This article profiles a struggling time, 1933 – 34, in the life of artist Harry Everett Townsend. His story is one part of a much larger New Deal narrative that will circle back to the National Archives (NA) and the inadvertent retention and rediscovery of “orphaned” * New Deal “business files”. These financial files were generated during the short lifespan of the first federal art program, the Public Works of Art Project (PWAP), they dovetail and compliment other known New Deal collections at the NA and add factoids previously unknown.
There are a wealth of books and articles written about Harry Everett Townsend, but none address this soul crushing and devastating Great Depression period in his life. Suffice to say, Townsend, although well known and established, was an artist desperate for work. He would come to find relief and purpose with the various federal art programs; employment which saved him financially and emotionally.
It wasn’t until he was sent to depict the Civilian Conservation Corps (CCC) that he was once again in his element. As a WWI veteran combat artist he saw his employment with the PWAP as an opportunity torepay a debt to America, fulfilling a commitment he felt was long overdue.
Harry Everett Townsend
1930’s HARD TIMES
” I am in trouble and truly sick at heart . . . one is ashamed to face the world.”
Images and brief biographies include politicians, administrators, lawyers, social workers, authors, journalists, painters, sculptors, musicians, secretaries, national park rangers, clerks and scientists.
Some individuals were known to the public during the Great Depression era, 1933-1945, and remembered by historians. While others operated behind the scenes and have been virtually forgotten. Most played significant roles in the numerous agencies, projects and New Deal programs of the federal government during a time of great adversity.
To better understand New Deal history the contributions made by these woman must be acknowledge. Through their efforts, big and small, they collectively and profoundly reshaped the relationship between the government and American citizens.
During the Great Depression persistence and talent earned Frank Cassara a young, untried artist his place among the greats in New Deal art history.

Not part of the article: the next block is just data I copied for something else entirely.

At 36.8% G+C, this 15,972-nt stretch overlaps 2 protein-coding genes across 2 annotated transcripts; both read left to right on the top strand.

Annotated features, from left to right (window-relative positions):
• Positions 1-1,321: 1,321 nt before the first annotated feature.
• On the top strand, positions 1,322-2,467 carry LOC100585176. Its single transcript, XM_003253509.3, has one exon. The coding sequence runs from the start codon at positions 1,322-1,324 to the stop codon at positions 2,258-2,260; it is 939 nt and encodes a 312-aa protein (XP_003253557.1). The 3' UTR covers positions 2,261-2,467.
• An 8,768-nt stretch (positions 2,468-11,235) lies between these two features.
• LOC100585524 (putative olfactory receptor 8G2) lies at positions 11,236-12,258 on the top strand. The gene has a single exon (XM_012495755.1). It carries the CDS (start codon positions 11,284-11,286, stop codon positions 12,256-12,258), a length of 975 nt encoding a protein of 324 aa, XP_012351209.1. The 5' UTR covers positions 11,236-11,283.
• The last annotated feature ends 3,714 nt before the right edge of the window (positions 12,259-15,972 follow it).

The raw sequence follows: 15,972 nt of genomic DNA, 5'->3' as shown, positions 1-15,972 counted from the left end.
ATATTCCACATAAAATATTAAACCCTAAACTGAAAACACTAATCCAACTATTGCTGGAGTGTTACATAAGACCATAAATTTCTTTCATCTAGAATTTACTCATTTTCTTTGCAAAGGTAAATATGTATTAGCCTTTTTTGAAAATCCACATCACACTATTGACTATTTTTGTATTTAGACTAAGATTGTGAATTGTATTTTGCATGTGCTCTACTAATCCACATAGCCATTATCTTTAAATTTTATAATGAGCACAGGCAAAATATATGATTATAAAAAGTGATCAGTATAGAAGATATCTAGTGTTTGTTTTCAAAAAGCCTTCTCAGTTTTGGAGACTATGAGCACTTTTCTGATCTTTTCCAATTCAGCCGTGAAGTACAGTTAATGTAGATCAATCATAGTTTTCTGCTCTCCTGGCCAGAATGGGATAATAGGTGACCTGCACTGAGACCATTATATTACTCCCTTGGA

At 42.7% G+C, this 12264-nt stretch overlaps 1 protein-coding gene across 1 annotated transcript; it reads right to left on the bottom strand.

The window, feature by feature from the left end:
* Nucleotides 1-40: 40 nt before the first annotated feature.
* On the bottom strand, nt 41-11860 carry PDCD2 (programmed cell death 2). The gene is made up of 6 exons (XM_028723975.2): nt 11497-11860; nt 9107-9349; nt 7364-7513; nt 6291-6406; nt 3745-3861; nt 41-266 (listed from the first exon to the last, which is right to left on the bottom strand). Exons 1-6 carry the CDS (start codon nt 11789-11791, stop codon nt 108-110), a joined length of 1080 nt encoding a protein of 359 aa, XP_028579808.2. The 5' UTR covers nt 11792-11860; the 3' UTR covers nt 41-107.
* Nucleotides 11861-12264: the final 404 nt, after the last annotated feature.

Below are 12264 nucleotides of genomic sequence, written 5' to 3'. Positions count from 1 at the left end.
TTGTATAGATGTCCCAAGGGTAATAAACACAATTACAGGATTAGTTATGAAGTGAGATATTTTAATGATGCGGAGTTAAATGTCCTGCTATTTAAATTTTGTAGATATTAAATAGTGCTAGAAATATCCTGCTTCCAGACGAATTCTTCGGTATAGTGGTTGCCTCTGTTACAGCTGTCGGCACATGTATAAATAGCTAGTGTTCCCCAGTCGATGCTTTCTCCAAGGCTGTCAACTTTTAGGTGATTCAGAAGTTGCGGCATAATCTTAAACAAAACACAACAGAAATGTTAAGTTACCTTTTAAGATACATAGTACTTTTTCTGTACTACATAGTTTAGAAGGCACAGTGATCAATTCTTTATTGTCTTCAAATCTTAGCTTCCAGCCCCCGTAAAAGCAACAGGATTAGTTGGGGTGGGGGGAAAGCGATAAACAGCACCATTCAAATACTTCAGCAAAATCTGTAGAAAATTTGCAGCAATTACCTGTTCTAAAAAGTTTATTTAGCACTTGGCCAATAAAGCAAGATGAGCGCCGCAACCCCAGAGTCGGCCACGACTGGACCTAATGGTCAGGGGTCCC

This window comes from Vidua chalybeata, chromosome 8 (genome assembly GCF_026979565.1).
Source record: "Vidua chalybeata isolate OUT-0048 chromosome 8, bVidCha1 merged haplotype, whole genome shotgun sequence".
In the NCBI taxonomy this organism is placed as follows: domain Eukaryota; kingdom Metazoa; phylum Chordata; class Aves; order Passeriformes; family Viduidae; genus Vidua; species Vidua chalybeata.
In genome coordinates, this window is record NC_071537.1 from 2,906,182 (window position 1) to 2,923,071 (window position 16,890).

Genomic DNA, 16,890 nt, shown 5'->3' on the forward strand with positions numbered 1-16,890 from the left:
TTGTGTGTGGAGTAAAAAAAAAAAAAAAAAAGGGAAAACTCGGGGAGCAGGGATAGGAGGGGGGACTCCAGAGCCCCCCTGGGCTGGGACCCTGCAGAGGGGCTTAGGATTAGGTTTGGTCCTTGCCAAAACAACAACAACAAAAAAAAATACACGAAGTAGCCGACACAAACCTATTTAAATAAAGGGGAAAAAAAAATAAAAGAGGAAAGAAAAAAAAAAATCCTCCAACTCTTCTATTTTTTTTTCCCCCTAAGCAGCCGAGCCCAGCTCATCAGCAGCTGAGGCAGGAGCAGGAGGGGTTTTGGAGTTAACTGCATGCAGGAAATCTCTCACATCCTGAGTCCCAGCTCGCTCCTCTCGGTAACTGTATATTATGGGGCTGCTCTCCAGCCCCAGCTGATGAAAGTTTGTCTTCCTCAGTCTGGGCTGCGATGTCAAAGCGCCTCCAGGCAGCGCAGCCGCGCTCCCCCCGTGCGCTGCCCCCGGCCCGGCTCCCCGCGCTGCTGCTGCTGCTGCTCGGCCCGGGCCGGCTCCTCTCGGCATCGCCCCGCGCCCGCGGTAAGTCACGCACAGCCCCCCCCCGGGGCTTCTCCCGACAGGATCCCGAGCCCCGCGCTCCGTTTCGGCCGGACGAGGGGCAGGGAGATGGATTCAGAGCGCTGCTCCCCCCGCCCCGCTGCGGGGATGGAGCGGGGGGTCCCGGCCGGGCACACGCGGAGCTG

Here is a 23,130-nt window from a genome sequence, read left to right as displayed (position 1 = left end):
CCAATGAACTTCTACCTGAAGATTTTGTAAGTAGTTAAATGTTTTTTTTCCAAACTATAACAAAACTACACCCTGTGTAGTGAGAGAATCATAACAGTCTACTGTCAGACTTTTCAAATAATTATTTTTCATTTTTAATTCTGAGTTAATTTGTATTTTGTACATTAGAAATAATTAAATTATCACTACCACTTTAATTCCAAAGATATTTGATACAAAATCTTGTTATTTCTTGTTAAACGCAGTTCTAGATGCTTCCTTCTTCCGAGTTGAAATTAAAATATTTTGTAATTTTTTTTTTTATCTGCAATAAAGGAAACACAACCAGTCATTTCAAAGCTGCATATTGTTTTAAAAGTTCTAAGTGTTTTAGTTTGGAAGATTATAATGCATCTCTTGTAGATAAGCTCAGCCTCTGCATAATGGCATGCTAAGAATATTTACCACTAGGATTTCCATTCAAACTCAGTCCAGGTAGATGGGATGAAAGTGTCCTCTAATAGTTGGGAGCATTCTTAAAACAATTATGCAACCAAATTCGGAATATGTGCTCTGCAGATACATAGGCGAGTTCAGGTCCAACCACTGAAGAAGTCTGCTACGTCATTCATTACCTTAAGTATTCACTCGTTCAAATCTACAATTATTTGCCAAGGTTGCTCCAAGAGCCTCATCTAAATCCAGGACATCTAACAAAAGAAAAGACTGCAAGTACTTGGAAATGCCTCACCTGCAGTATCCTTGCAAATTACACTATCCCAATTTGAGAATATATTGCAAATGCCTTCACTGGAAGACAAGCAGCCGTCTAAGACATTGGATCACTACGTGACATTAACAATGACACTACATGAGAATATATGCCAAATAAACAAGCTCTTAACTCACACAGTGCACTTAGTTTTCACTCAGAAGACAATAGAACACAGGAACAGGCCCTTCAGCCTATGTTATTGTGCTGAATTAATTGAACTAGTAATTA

The last of the New Deal Civilian Conservation Corps (CCC) artists, Frank (Francesco) Cassara, born March 13, 1913 in Partinico, Sicily died January 13, 2017, in Ann Arbor, Michigan – two months shy of his 104th birthday.
In the fall of 2010, Frank Cassara and his daughter, Francisca, graciously welcomed me into his Michigan home and studio. While giving me directions they voiced concerns with traffic I might encounter en-route; a football game was scheduled at the University of Michigan. If there was traffic I never noticed, but do recall the Spartans were not the only winners that weekend.
Frank was then 97 years old, in a wheelchair, soft spoken and was quietly reflective as I questioned him about his time and special circumstances as an Artist/Enrollee with the Civilian Conservation Corps (CCC) in Illinois during the Great Depression years.
Initially we sat in the living room of his home. Frank watched as I arranged my papers, camera equipment and hooked up the audio recorder all while explaining the who and whys of our New Deal research, extensive travels and how we search for CCC art, artists and stories.
Frank apologized for what he believed would be unproductive time and wasted travel for me; explaining it had been years (authors note – 75+ years) since his assignment to a CCC camp and he really couldn’t remember much.
Truthfully, I didn’t know what to expect as I handed Frank copies of CCC camp photographs and letters. The documents were dated 1934 – 1935, years when Frank was 21 years of age, living in Detroit, Michigan and desperate for work. He was writing or approaching anyone or any agency he thought might be of assistance, repeatedly.